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G7 health summit discusses climate change on health
By:Xinhua
update:November 07,2017
MILAN, Nov.7,2017-- Climate change could drive up to 10 million people from their homes in the near future, ?according to a Group of Seven (G7) health summit kicking off Sunday in Italy.
 
The health ministers of host Italy and fellow G7 members Canada, France, Germany, Japan, the U.S., and the UK are meeting Sunday and Monday in the northern city of Milan to discuss the impact of climate change on the health of people and animals, Italian Health Minister Beatrice Lorenzin said in a statement.
 
Increasingly frequent extreme climate events such as heat waves, drought, torrential rainfall and floods will significantly affect human beings and the animals on which many of us depend, according to the Health Ministry.
 
The number of vulnerable people exposed to heat waves has grown by 125 million between 2000 and 2016, according to data cited by Italian news agency ANSA.
 
A related issue is malnutrition. Almost every country in the world now faces a nutrition-related challenge, according to the World Health Organization (WHO) Global Nutrition Report 2017.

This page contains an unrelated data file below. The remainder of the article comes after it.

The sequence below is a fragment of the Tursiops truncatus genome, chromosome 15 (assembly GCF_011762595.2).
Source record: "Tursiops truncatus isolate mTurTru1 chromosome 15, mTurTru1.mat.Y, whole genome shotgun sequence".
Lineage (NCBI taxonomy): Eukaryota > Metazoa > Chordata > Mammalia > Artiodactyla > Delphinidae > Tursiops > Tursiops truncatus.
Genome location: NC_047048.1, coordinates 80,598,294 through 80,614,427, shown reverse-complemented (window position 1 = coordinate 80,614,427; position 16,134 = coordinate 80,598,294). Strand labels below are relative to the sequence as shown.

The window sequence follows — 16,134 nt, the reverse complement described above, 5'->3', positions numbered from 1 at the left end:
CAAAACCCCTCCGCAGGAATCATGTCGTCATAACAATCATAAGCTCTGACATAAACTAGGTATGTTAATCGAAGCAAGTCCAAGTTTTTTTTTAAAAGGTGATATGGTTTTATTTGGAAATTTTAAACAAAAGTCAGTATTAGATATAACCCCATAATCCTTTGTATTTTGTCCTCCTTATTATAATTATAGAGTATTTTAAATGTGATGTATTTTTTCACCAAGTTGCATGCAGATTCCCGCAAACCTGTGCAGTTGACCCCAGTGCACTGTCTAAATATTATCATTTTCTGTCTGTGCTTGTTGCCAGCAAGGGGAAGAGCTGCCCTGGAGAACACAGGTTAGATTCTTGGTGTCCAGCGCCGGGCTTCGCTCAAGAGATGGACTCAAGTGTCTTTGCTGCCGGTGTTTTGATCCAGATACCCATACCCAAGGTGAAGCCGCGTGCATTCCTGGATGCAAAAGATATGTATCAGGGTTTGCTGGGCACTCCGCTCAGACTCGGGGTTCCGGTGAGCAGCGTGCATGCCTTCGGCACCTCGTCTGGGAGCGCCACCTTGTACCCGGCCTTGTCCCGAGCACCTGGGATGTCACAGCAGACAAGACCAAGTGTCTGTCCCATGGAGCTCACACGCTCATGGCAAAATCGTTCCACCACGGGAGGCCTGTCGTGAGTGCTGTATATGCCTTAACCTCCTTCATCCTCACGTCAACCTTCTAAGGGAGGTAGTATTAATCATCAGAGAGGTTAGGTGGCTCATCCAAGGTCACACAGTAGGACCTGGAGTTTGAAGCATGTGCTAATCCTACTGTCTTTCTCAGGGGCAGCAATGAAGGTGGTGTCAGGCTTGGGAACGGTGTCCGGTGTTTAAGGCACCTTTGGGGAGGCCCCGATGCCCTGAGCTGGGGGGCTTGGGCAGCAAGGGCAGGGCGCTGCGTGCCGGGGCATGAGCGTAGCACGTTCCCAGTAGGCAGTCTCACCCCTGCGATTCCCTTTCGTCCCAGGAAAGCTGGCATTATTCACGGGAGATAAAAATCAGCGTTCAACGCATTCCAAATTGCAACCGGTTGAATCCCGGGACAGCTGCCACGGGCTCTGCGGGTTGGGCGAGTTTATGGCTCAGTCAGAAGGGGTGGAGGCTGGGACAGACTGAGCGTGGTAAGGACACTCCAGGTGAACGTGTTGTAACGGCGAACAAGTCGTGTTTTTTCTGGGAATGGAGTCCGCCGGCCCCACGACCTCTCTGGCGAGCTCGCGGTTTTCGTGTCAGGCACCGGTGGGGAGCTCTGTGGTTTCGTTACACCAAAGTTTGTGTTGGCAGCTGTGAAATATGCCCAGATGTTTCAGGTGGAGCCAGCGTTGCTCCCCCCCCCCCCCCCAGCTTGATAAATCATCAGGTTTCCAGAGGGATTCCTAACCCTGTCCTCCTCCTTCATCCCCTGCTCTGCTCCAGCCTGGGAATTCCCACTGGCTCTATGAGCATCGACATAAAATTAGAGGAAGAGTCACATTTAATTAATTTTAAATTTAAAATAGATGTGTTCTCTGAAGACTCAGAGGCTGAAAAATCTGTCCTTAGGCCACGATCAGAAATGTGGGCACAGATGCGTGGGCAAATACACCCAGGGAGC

The report found that ?worldwide, ?155 million children under 5 years old are stunted? ?and 52 million children ?are? wasted, meaning they don't weigh enough for their height.
 
That report -- issued on Saturday at a Global Nutrition Summit held in Milan as a satellite event to the G7 health summit -- calls for nutrition to be placed at the heart of efforts to fight disease and tackle climate change.
 
Another item on the agenda is the spread of diseases due to climate change, such as the appearance of the Chikungunya virus in Italy.
 
The first European outbreak of this virus, which is spread by mosquito bites and causes acute fever and joint pain, was in Italy's Emilia Romagna region in 2007, according to the World Health Organization (WHO).
 
In September this year, the Italian Health Ministry suspended blood donations in and around Rome due to an outbreak of the Chikungunya virus, for which there is no known cure.
 
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